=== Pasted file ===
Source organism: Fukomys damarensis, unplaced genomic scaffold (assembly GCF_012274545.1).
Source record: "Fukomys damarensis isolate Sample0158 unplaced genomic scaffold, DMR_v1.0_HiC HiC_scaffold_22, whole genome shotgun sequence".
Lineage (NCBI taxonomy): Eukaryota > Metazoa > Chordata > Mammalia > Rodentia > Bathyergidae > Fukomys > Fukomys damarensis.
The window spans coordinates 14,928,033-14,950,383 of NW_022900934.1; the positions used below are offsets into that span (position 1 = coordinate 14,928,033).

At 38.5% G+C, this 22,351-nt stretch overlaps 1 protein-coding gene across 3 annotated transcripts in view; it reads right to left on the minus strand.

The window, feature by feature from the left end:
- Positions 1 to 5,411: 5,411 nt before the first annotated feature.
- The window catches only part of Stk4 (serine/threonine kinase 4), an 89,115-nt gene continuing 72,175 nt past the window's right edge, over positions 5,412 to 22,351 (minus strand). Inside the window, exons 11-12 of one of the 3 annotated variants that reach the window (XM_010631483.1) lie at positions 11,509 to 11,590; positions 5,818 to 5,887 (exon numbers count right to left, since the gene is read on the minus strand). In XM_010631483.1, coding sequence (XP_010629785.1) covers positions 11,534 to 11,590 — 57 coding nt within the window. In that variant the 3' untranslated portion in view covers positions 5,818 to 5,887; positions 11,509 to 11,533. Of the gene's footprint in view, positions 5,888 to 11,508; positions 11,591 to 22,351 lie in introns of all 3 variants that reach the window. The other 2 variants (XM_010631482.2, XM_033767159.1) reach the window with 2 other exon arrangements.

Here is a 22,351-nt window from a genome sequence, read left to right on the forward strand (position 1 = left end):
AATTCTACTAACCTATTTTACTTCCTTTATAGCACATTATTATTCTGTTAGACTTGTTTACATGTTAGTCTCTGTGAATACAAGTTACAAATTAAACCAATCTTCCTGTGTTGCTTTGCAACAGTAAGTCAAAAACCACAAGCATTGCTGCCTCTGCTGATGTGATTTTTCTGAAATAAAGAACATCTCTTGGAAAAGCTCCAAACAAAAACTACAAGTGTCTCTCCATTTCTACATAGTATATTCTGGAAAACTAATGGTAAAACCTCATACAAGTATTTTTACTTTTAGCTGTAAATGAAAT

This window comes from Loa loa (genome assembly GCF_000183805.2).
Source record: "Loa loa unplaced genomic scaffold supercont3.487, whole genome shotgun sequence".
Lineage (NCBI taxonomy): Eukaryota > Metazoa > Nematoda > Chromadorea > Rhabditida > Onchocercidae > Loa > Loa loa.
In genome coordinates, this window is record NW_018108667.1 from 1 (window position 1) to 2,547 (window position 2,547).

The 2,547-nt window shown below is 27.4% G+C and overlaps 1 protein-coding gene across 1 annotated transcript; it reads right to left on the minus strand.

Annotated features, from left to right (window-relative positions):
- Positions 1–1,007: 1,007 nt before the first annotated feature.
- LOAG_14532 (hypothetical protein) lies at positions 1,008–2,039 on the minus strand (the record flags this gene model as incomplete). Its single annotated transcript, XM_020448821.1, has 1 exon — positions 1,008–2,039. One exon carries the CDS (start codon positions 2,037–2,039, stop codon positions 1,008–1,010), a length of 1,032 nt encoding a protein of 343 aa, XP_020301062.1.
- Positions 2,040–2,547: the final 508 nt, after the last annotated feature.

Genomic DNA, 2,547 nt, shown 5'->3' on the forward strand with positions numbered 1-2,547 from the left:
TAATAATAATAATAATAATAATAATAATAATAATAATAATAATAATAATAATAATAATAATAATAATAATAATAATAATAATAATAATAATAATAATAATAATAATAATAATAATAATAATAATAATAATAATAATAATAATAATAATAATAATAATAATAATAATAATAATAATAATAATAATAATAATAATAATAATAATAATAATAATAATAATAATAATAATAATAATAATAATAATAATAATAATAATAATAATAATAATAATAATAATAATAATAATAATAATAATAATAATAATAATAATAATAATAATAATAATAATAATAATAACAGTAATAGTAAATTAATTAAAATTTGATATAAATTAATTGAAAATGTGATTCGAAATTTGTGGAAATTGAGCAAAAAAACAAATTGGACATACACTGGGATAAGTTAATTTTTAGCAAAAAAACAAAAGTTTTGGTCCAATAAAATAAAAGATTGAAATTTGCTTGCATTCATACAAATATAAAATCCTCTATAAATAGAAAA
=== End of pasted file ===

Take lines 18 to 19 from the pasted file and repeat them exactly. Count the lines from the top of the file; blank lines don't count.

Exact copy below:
- LOAG_14532 (hypothetical protein) lies at positions 1,008–2,039 on the minus strand (the record flags this gene model as incomplete). Its single annotated transcript, XM_020448821.1, has 1 exon — positions 1,008–2,039. One exon carries the CDS (start codon positions 2,037–2,039, stop codon positions 1,008–1,010), a length of 1,032 nt encoding a protein of 343 aa, XP_020301062.1.
- Positions 2,040–2,547: the final 508 nt, after the last annotated feature.